Impact of COVID-19 on Contractual Obligations
As the impacts of the spread of COVID-19 continue to influence dramatic changes in federal, state, and local efforts, businesses face increasing uncertainty and difficulty in managing their contractual responsibilities and expectations. In general, the virus’s impact on contractual obligations will be fact-driven and a reading of the specific terms of individual contracts will be necessary. Keep in mind that the terms of each contract will typically dictate the applicable law, and contract law varies from state to state.
To determine the potential impact of the COVID-19 pandemic on a contract, the first step should always be to review the language of the contract itself. The contract may allow for termination without cause. There may, however, be subsequent conditions or obligations in the event of such termination, and many contracts require notice within a certain timeframe in order to terminate without cause. These provisions may make such termination unhelpful or unfeasible. It is also important to look for provisions that indicate the scope of damages that may be imposed in the event of breach and/or nonperformance. A breach may be economically effective and any clauses limiting damages will be helpful in that analysis.
Force majeure clauses can relieve a party of penalties for breach where circumstances outside of the party’s control made performance impossible. Typically, these clauses list specific events, such as war, natural disasters, terrorism, riots, etc. If your contract contains a force majeure clause, the scope of that clause depends on its specific language.
Principles will vary from state to state, but generally any such provision will be analyzed narrowly under its specific terms. In New York, for example, force majeure clauses are a narrow defense to nonperformance, and courts will generally only excuse performance if the clause specifically lists the event that prevents performance. It is unlikely that COVID-19 is explicitly included in any currently in-place force majeure clauses, but it may still be covered by the events listed. For example, if your contract lists “disease” or “epidemic,” COVID-19 could fall in. If your contract lists “government action” or something similar, it may also cover COVID-19 related government orders and/or regulations.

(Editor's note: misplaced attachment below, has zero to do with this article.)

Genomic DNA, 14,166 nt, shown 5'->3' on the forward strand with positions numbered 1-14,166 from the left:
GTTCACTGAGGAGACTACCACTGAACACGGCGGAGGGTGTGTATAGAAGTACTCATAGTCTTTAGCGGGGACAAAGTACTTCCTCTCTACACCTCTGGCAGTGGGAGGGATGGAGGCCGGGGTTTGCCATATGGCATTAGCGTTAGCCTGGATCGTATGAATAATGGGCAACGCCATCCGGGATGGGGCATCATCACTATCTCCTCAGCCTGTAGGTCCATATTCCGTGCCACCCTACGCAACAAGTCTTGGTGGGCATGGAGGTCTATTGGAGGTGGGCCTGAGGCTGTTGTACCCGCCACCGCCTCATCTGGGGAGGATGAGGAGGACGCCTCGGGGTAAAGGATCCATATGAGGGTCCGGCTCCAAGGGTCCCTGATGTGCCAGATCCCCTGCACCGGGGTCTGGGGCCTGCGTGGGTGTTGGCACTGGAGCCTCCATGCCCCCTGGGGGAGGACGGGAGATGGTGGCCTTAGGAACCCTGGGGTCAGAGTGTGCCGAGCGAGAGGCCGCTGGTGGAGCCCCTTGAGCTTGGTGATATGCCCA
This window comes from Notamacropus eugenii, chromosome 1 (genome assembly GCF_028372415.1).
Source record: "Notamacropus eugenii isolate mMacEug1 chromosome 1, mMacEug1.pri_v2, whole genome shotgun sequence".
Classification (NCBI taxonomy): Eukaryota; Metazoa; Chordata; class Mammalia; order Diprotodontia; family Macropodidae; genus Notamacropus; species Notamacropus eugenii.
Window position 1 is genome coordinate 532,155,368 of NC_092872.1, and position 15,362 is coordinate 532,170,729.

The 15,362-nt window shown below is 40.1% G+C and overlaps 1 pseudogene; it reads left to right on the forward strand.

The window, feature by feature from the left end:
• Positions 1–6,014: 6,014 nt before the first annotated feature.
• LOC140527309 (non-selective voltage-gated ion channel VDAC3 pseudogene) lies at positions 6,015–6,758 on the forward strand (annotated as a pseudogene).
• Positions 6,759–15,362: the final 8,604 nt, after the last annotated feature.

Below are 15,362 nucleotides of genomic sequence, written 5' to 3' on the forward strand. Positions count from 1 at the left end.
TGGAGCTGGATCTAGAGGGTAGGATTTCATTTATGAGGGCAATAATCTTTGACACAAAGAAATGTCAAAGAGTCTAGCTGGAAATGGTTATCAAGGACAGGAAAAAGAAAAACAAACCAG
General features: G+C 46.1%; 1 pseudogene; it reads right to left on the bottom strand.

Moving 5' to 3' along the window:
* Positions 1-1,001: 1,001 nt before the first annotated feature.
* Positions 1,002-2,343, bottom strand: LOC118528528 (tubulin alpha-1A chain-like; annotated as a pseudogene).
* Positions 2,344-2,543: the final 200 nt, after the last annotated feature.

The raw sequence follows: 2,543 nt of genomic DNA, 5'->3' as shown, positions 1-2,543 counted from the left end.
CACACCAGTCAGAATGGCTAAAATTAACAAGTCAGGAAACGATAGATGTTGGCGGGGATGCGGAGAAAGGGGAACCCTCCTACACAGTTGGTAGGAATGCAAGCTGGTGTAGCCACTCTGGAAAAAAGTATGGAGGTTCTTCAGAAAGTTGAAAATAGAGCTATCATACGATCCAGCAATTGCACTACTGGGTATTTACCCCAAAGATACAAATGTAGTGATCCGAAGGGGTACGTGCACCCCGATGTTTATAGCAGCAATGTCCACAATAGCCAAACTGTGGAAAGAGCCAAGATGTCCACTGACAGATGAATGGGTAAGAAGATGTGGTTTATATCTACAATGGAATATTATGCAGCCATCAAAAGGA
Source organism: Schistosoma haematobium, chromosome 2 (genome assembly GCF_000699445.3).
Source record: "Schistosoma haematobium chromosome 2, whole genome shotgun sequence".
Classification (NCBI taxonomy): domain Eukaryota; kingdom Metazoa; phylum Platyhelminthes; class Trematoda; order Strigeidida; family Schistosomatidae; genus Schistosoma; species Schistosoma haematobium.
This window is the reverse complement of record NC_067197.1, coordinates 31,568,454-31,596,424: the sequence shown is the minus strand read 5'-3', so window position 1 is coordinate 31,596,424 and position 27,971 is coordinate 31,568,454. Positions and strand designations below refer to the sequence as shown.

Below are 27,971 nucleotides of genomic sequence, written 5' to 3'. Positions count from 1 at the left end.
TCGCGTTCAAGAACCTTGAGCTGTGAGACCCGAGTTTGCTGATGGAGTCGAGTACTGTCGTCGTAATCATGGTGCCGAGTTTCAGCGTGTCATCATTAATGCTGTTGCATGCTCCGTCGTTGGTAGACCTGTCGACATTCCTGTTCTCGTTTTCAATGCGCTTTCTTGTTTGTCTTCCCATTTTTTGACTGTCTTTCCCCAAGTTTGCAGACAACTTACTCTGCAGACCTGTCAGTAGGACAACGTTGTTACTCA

Some force majeure clauses contain catchall phrases such as “or other similar causes.” However, courts in New York limit the scope of those provisions to include only events of the same kind or nature as the events specifically listed. It is possible that COVID-19 could fit into a clause that lists other worldwide disasters, but courts generally will not give these catchall provisions expansive scope. If your contract does not contain a force majeure clause, common law principles such as impossibility or frustration of purpose may still apply.
Standards vary from state to state but performance of obligations under a contract may be excused if intervening events make performance impossible. Generally, however, this is a difficult doctrine to invoke. In New York, the doctrine excuses performance where an unexpected event destroys the subject matter of the contract, making performance objectively impossible, and the event could not have been guarded against or foreseen in the contract. Although the standard will vary from state to state, the circumstances must be extreme, and general economic hardship will not be enough. It is possible that circumstances due to COVID-19 could excuse performance under the impossibility doctrine. For example, unforeseeable intervening government activities may excuse performance. This doctrine is narrowly construed and difficult to invoke, however, and just because performance has been made challenging or more expensive due to an event such as a new law or other governmental action does not mean that performance is excused.
Frustration of Purpose
Performance of obligations under a contract may also be excused under the doctrine of frustration of purpose. Again, standards for the doctrine will vary from state to state, but the concept here is that performance is excused if an unforeseen event has caused the principal purpose of the contract to be so frustrated that performance of one party becomes useless to the other. The purpose must be the basis of the contract — so much so that as it was originally understood by both parties, the transaction would have made little to no sense without it. Frustration of purpose is also very difficult to invoke and is narrowly applied.
Whiteman Osterman & Hanna can assist with these issues and more, as you and your business work to navigate the novel and difficult decisions arising from the COVID-19 pandemic. For additional assistance with contract issues, please contact: